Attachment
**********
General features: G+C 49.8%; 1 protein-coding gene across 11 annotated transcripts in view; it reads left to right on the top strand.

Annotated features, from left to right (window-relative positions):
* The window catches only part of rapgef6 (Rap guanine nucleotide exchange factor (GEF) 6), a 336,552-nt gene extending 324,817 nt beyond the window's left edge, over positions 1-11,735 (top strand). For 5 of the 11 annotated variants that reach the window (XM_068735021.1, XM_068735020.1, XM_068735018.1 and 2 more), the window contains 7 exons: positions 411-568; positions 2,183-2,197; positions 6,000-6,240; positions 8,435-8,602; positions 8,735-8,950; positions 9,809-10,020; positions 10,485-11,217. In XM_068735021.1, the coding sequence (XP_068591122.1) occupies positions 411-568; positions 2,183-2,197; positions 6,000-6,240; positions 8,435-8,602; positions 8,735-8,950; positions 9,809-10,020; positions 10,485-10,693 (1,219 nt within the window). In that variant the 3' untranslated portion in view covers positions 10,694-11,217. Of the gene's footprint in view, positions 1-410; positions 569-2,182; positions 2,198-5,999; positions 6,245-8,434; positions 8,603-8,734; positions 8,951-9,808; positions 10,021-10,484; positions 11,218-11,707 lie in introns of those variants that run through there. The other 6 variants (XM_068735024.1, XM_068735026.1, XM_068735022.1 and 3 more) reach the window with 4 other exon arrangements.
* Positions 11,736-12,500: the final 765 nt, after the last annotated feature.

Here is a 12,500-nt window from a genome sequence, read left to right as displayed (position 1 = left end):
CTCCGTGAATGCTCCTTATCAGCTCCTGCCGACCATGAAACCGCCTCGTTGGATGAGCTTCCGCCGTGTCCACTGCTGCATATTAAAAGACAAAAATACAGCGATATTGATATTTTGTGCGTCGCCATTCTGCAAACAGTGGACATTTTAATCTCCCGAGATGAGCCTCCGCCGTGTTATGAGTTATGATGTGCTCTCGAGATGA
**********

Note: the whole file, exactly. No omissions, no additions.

General features: G+C 49.8%; 1 protein-coding gene across 11 annotated transcripts in view; it reads left to right on the top strand.

Annotated features, from left to right (window-relative positions):
* The window catches only part of rapgef6 (Rap guanine nucleotide exchange factor (GEF) 6), a 336,552-nt gene extending 324,817 nt beyond the window's left edge, over positions 1-11,735 (top strand). For 5 of the 11 annotated variants that reach the window (XM_068735021.1, XM_068735020.1, XM_068735018.1 and 2 more), the window contains 7 exons: positions 411-568; positions 2,183-2,197; positions 6,000-6,240; positions 8,435-8,602; positions 8,735-8,950; positions 9,809-10,020; positions 10,485-11,217. In XM_068735021.1, the coding sequence (XP_068591122.1) occupies positions 411-568; positions 2,183-2,197; positions 6,000-6,240; positions 8,435-8,602; positions 8,735-8,950; positions 9,809-10,020; positions 10,485-10,693 (1,219 nt within the window). In that variant the 3' untranslated portion in view covers positions 10,694-11,217. Of the gene's footprint in view, positions 1-410; positions 569-2,182; positions 2,198-5,999; positions 6,245-8,434; positions 8,603-8,734; positions 8,951-9,808; positions 10,021-10,484; positions 11,218-11,707 lie in introns of those variants that run through there. The other 6 variants (XM_068735024.1, XM_068735026.1, XM_068735022.1 and 3 more) reach the window with 4 other exon arrangements.
* Positions 11,736-12,500: the final 765 nt, after the last annotated feature.

Here is a 12,500-nt window from a genome sequence, read left to right as displayed (position 1 = left end):
CTCCGTGAATGCTCCTTATCAGCTCCTGCCGACCATGAAACCGCCTCGTTGGATGAGCTTCCGCCGTGTCCACTGCTGCATATTAAAAGACAAAAATACAGCGATATTGATATTTTGTGCGTCGCCATTCTGCAAACAGTGGACATTTTAATCTCCCGAGATGAGCCTCCGCCGTGTTATGAGTTATGATGTGCTCTCGAGATGA